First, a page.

Elizabeth Murray, born in Chicago, was an abstract artist who painted richly colored, cartoony, evocative paintings in her own unique, innovative, loopy style on sculptural, custom-shaped canvases. Murray’s eclectic influences included the Post-Impressionist paintings of Paul Cezanne, the shaped canvases and assemblages of Cubist artists, and the free-floating forms of Surrealism, found particularly in the paintings of Joan Miro.
Murray earned an M.F.A degree from Mills College in Oakland in 1964. Her work was selected for the Whitney Biennial of 1972. After a decade of experimenting in various painting styes, she concentrated on lush colors and biomorphic shapes as seen in such paintings as “Pink Spiral Leap” 1975.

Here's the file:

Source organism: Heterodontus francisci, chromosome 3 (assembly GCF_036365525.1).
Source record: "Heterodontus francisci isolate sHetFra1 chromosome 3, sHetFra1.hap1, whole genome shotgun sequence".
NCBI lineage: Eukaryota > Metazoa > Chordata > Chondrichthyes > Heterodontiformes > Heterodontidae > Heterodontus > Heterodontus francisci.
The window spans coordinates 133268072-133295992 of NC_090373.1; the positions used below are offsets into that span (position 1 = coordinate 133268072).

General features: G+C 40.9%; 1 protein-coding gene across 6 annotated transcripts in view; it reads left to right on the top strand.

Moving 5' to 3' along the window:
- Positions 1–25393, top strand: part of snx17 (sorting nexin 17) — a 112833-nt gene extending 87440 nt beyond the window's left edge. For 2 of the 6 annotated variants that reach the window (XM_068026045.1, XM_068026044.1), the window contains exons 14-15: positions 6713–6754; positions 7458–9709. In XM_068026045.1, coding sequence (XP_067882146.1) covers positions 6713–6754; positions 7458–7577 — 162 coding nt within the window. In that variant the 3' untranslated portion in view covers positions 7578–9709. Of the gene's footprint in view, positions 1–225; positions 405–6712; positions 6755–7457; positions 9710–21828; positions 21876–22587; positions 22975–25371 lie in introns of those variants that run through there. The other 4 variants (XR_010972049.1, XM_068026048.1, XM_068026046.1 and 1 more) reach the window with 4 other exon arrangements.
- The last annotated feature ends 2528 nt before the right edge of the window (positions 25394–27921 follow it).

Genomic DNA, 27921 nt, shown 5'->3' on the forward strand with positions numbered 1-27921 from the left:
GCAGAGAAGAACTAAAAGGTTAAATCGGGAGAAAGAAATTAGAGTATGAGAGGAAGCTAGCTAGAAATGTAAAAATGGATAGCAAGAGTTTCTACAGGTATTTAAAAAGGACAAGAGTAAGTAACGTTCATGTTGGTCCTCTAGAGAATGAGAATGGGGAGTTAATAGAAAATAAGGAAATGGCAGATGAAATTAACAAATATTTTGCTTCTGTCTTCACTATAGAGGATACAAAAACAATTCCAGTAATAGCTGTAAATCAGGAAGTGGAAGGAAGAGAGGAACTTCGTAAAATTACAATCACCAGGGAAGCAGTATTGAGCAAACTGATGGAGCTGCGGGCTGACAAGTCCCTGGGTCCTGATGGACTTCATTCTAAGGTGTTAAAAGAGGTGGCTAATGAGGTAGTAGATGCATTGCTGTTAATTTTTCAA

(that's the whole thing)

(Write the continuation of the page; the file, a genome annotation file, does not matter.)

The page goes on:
Over time her painting surfaces became more extreme. Some of her works are 9 feet long or more. Some are shaped with upturned edges or bulges across the surface. Others are made of an assemblage of canvases. Starting in the 1980s, critics referred to her work as eloquent. Her subway installations are permanent fixtures: one in Manhattan and the other in Queens, N.Y.
In 1988, the Whitney Museum organized Murray’s first museum retrospective. She received a MacArthur Grant in 1999; had a major retrospective at New York’s MoMA, an honor given to only four other women at that time; and was included in a Venice Biennale.
Murray was given more than 50 solo exhibitions, and her art has been included in dozens of group shows since her 1972 debut in “Contemporary American Painting” at the Whitney Museum.